HBCUs got a windfall of federal COVID relief. Here’s how colleges are spending it

Liz Schlemmer | September 20, 2022
When computer science major Elijah Love got the bill for his summer classes, he learned the credits were free. His school, North Carolina A&T State University, used federal COVID relief funding to pay for them.
When computer science major Elijah Love got the bill for his summer classes, he learned the credits were free. His school, North Carolina A&T State University, used federal COVID relief funding to pay for them. Liz Schlemmer | WUNC
Updated September 22, 2022 at 9:00 AM ET

After a couple of difficult semesters during the pandemic, Elijah Love, a computer science major at North Carolina A&T State University (N.C. A&T), was determined to graduate on time.

“Whatever came with that — summer classes, double-load courses — I was willing to do it,” Love says.

This summer, that meant continuing to take classes on top of teaching computer science to middle school girls and enrolling in a summer learning program at IBM.

He was prepared to pay for the extra summer credits, but then he got the bill: The classes were free. His school, a historically Black university, had used federal COVID relief funding to pay for the summer courses.

“I got right back on track,” Love says. “I thought it was great. It was a great opportunity for the people struggling right now.”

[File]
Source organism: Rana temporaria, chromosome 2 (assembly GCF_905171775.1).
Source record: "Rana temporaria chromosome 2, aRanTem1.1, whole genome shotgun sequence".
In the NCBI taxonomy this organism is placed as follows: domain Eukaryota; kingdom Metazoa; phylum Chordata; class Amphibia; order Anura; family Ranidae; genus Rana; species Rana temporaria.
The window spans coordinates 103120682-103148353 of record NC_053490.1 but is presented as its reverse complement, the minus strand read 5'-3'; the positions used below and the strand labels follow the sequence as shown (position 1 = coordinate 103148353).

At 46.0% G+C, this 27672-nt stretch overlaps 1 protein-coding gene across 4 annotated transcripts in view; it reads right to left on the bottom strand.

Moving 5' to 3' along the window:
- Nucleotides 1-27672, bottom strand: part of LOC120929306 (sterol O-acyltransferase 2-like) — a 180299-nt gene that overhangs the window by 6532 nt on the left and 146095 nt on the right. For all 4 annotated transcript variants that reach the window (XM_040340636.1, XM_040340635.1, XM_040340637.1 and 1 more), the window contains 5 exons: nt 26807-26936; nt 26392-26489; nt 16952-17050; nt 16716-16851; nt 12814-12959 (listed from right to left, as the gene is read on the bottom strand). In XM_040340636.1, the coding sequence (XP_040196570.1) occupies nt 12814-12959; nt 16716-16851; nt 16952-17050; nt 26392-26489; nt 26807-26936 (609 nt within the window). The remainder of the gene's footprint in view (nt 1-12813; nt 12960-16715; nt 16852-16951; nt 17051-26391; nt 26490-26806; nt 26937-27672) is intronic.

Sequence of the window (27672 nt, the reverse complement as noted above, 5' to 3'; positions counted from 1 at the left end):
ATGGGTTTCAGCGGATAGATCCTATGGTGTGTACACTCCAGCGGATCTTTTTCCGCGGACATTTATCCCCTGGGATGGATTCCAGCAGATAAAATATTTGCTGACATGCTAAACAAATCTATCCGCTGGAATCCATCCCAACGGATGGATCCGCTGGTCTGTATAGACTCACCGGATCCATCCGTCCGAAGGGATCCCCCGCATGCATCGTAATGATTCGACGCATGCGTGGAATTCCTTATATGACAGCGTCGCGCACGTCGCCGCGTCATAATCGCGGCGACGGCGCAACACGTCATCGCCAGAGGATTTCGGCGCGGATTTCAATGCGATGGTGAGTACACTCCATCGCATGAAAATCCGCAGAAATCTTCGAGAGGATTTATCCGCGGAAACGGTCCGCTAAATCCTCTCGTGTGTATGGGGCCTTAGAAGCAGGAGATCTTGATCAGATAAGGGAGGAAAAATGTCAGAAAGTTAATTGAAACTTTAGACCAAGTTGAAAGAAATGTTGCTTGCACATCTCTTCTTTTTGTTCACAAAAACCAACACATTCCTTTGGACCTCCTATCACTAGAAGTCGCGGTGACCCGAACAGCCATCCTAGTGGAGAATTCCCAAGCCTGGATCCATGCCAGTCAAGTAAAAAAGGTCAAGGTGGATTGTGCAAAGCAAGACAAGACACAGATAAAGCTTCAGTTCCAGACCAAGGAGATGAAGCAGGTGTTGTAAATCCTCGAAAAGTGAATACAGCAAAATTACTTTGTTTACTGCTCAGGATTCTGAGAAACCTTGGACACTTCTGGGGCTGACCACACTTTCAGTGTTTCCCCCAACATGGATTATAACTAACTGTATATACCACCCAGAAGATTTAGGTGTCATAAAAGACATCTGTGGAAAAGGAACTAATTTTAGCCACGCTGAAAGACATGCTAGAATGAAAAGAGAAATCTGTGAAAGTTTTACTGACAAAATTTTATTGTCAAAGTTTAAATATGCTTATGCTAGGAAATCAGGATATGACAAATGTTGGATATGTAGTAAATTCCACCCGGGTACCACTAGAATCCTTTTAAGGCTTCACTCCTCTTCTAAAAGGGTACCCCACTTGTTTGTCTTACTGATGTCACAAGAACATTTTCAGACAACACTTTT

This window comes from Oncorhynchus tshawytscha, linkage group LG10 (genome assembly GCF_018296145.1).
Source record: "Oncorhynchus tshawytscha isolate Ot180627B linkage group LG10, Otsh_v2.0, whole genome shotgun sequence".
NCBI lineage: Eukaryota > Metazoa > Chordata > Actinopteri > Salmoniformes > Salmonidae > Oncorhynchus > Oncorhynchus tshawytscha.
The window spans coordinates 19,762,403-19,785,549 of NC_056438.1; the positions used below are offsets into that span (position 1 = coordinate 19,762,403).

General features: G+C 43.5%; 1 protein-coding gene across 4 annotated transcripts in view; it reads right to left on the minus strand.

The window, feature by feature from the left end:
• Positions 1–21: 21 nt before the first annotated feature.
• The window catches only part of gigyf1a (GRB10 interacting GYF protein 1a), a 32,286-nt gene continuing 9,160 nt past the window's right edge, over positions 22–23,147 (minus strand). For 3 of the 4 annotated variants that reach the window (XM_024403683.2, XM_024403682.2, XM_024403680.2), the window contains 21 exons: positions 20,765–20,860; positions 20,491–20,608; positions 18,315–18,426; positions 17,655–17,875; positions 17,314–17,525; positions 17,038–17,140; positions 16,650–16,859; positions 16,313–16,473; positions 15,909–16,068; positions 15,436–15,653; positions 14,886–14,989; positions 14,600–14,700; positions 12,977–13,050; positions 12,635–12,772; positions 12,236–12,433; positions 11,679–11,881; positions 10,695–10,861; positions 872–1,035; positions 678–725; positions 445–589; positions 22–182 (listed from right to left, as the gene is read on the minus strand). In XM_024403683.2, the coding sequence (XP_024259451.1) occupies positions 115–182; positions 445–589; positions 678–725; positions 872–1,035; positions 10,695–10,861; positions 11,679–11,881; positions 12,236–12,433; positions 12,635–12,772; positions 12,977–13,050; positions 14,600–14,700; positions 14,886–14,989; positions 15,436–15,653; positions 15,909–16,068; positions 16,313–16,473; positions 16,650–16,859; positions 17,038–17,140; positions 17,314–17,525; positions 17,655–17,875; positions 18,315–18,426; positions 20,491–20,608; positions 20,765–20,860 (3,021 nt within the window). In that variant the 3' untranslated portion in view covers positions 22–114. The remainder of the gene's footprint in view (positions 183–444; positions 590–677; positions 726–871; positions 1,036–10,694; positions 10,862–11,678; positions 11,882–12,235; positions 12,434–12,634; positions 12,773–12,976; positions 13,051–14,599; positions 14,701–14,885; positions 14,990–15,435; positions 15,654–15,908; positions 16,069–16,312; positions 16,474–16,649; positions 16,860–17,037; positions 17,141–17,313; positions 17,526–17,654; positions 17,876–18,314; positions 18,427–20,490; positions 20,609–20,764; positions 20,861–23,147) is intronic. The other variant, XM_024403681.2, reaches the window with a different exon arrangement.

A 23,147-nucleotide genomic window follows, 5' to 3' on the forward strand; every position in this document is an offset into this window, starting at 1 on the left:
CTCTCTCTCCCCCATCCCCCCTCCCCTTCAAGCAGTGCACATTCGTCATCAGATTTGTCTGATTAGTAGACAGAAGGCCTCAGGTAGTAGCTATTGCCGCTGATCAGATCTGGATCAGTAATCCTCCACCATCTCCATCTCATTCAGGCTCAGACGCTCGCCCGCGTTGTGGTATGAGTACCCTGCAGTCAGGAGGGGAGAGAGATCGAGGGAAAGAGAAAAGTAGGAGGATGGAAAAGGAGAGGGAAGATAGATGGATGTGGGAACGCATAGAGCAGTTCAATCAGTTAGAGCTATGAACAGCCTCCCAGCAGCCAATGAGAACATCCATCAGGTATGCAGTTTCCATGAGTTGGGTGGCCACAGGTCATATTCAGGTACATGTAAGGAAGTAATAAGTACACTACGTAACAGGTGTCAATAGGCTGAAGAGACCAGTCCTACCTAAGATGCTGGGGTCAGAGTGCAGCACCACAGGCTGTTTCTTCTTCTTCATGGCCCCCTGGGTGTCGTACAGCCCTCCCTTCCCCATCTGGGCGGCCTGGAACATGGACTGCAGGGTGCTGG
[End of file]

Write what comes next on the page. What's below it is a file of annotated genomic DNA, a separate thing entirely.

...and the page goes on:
HBCUs have long been underfunded by federal and state governments. But this time, because of the way federal COVID relief money was allocated, these schools got a lot of it. For one thing, much of the funding targeted schools that serve more low-income students, which HBCUs do. And there was a whole other pot of money — $5.2 billion — just for HBCUs.

“By far, it’s the most amount of money we’ve ever received,” says Kenny Spayd, the business director of Fayetteville State University, a small public HBCU also in North Carolina.

Spayd says the nearly $80 million his university received is equal to more than half of Fayetteville State’s annual operating budget.

“So it’s been incredibly helpful and transformative, not only for us, but for our students as we navigate this continuing pandemic.”

The federal money did come with rules on how it could be spent, but some schools got more than enough to cover those requirements, pay for COVID safety precautions and still have plenty left over.

The money also came with a deadline: It needs to be spent by the end of this school year, June 2023.